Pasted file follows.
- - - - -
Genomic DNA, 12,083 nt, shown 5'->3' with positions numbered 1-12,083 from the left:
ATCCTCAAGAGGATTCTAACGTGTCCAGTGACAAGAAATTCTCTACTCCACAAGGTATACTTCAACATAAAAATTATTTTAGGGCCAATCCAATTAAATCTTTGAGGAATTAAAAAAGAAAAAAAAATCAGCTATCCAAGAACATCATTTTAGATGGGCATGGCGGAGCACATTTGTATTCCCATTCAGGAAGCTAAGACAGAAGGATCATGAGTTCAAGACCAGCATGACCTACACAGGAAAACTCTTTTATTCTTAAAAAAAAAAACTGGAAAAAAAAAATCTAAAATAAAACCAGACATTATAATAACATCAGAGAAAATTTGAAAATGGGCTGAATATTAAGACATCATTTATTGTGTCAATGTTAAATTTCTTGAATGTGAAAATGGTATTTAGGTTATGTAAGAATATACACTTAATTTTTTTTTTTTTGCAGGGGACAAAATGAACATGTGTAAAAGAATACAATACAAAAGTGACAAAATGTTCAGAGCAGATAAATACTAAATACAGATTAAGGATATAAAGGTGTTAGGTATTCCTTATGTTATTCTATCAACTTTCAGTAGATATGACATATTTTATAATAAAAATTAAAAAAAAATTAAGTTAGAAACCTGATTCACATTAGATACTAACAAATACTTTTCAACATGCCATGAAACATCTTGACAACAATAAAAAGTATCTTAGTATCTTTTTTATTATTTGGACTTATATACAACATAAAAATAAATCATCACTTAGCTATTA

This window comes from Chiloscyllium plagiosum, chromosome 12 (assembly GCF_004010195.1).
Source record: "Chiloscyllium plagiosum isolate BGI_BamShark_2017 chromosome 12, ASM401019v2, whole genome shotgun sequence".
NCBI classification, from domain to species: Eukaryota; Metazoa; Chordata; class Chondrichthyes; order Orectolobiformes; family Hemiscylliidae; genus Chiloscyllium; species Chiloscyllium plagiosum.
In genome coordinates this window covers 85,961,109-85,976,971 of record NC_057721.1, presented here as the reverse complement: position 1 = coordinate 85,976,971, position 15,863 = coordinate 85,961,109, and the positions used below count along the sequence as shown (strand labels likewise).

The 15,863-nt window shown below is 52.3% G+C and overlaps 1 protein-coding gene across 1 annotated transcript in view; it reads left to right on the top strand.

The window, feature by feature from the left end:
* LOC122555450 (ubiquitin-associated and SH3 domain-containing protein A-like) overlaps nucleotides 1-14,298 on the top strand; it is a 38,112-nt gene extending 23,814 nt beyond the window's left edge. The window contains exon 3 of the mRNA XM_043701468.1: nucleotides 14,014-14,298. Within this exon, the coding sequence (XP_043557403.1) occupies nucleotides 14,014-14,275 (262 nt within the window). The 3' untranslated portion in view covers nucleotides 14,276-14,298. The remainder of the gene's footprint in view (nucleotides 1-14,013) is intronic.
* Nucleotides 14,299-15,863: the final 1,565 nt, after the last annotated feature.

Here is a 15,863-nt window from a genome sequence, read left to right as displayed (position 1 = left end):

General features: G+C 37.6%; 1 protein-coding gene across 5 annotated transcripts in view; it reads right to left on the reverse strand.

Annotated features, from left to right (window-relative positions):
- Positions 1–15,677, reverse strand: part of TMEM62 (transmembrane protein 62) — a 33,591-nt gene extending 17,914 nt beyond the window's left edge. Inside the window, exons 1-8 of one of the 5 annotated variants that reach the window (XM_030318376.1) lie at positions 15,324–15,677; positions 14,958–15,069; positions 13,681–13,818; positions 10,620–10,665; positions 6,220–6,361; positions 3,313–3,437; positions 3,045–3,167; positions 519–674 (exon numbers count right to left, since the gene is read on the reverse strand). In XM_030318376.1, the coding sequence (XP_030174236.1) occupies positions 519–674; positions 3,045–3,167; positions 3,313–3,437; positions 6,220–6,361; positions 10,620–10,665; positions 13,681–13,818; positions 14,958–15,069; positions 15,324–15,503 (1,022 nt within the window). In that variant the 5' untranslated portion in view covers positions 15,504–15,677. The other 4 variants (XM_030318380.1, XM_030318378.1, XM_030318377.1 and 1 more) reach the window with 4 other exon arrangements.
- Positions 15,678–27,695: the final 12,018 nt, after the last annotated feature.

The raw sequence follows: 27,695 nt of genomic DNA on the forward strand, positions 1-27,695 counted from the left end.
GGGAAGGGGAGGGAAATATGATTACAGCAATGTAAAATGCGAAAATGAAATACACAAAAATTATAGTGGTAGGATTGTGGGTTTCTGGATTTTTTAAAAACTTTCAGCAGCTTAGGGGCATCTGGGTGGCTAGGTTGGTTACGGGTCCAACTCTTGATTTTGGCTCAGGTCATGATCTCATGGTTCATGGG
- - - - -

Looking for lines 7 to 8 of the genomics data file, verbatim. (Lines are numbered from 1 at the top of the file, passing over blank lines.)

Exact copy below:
The 15,863-nt window shown below is 52.3% G+C and overlaps 1 protein-coding gene across 1 annotated transcript in view; it reads left to right on the top strand.

The window, feature by feature from the left end: